Grid reliability is one giant step in mainstreaming the technology.
Wind power is coming of age in the United States. During the past five years, installations have grown by an average 28 percent yearly. Gleaming, high-tech wind turbines now are interconnected to the bulk power grid in some 30 states.
Generators struggle to plan for the future as they cope with an unstable present.
When the acting administrator at the Environmental Protection Agency (EPA), Marianne Horinko, signed the EPA's "routine replacement" rule on Aug. 27, 2003, she proclaimed that the new approach to Clean Air Act regulation would "provide … power plants with the regulatory certainty they need."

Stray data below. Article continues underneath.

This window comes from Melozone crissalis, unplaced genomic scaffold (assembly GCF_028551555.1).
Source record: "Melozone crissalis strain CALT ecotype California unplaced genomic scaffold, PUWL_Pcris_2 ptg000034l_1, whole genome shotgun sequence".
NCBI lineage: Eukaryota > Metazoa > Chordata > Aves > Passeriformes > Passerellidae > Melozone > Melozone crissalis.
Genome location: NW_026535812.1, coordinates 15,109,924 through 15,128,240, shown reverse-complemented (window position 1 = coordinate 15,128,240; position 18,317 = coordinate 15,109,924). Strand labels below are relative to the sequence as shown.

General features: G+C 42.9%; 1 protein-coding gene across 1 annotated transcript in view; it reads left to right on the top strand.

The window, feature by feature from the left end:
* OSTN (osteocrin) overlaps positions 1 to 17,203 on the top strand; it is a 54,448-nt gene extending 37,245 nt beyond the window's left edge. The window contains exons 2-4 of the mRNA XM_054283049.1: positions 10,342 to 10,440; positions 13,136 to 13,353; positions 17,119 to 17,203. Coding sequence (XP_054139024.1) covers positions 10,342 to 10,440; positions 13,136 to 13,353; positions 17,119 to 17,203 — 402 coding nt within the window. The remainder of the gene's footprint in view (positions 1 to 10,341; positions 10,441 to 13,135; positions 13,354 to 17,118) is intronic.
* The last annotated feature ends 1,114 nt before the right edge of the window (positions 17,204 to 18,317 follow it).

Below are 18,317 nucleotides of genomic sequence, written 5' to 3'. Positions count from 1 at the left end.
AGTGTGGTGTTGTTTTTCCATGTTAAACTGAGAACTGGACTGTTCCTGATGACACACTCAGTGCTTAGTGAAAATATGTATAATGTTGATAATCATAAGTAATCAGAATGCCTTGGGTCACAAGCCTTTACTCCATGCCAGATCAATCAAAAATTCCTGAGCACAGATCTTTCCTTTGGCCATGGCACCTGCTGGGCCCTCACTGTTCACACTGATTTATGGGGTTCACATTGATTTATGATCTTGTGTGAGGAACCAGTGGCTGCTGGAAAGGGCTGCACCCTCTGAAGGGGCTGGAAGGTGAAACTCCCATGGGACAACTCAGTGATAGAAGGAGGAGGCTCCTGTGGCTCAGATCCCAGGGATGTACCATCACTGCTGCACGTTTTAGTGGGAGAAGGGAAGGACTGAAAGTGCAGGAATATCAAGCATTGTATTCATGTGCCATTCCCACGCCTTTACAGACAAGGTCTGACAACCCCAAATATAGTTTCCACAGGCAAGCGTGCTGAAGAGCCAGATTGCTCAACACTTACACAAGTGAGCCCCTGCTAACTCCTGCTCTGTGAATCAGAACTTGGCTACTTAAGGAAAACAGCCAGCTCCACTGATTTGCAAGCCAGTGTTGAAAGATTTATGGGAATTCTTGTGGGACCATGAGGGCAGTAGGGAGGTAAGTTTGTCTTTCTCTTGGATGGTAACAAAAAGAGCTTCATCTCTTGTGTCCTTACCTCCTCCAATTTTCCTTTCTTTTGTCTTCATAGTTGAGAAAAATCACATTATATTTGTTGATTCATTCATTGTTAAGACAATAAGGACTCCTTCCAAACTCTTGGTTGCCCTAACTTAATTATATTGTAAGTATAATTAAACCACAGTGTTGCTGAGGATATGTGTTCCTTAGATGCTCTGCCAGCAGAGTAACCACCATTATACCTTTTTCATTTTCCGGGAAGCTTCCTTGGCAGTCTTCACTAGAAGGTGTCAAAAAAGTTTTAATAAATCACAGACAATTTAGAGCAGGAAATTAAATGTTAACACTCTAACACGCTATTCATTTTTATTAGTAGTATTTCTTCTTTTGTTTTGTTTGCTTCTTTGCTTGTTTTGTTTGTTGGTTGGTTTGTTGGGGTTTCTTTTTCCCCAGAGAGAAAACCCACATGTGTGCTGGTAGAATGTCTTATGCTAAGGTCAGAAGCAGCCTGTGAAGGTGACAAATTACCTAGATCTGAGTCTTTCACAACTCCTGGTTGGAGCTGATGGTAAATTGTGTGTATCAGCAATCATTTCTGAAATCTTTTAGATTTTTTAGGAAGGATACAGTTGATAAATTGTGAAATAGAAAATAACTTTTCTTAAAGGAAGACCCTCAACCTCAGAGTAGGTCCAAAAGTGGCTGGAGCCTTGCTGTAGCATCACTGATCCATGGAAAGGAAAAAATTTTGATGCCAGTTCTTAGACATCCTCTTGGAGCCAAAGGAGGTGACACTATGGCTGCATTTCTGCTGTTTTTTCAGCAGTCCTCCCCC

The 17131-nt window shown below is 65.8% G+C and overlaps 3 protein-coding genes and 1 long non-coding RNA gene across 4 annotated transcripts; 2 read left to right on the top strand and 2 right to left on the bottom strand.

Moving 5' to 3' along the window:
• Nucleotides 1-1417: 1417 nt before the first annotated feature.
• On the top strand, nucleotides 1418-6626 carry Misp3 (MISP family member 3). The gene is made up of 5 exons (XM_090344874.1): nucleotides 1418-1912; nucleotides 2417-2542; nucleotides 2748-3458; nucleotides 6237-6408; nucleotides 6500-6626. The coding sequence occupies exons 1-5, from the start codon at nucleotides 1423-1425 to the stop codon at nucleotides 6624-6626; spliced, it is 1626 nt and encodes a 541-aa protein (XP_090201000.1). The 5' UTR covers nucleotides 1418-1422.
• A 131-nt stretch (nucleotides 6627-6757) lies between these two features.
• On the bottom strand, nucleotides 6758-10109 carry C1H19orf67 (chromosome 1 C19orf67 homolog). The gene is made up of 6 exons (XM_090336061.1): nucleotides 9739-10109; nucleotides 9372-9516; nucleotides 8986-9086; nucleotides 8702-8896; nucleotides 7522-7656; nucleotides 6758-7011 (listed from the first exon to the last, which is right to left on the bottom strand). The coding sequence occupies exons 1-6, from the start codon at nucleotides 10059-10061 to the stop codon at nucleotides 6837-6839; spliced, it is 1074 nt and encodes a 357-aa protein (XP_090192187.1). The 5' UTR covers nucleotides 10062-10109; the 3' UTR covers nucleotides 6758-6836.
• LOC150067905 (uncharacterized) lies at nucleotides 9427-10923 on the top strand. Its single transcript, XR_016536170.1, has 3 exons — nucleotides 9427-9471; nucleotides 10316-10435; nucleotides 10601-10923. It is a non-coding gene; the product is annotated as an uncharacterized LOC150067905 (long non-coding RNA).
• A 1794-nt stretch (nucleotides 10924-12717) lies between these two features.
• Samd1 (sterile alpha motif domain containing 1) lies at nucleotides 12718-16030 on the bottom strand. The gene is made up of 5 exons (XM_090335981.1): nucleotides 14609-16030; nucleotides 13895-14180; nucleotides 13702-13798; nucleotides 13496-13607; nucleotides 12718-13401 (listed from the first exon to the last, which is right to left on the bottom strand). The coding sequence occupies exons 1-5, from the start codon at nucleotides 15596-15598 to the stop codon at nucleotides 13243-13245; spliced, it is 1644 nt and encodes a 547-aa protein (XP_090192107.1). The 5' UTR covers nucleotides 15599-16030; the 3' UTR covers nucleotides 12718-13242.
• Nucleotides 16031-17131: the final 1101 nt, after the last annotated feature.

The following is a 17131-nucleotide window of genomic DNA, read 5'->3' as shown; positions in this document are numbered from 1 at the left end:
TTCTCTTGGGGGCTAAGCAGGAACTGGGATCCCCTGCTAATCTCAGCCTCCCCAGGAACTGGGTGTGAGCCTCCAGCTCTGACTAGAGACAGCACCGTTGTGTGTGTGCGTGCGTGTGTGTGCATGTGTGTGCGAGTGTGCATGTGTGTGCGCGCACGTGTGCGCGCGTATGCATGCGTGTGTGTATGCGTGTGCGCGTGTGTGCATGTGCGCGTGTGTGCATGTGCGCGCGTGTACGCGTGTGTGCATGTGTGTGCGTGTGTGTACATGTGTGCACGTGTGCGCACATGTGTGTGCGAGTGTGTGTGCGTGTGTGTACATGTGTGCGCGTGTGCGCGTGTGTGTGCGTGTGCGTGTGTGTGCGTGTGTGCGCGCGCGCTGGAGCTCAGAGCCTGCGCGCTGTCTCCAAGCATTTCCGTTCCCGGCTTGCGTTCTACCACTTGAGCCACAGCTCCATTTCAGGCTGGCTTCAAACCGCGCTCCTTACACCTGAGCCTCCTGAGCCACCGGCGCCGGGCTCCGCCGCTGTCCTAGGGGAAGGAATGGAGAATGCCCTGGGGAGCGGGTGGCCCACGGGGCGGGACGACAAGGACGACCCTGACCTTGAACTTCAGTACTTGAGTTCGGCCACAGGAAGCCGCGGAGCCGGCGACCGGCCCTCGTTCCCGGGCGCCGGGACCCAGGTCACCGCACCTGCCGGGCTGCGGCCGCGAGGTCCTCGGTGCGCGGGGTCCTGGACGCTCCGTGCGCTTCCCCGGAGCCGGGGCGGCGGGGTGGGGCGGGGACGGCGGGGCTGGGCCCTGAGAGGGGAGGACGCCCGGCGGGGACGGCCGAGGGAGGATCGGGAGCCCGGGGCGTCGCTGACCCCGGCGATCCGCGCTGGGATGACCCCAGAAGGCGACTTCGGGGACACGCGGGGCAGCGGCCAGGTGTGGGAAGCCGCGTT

Wind developers face a backlash from citizens.
Wind Power: Poised for Take Off?
A survey of projects and economics.
The amount of electricity generated from wind in the U.S. is expected to surge this year - owing in large part to hydropower shortages out West, natural gas price volatility across the country, and high capacity factors for wind turbines, which help to offset the intermittent nature of wind energy generation.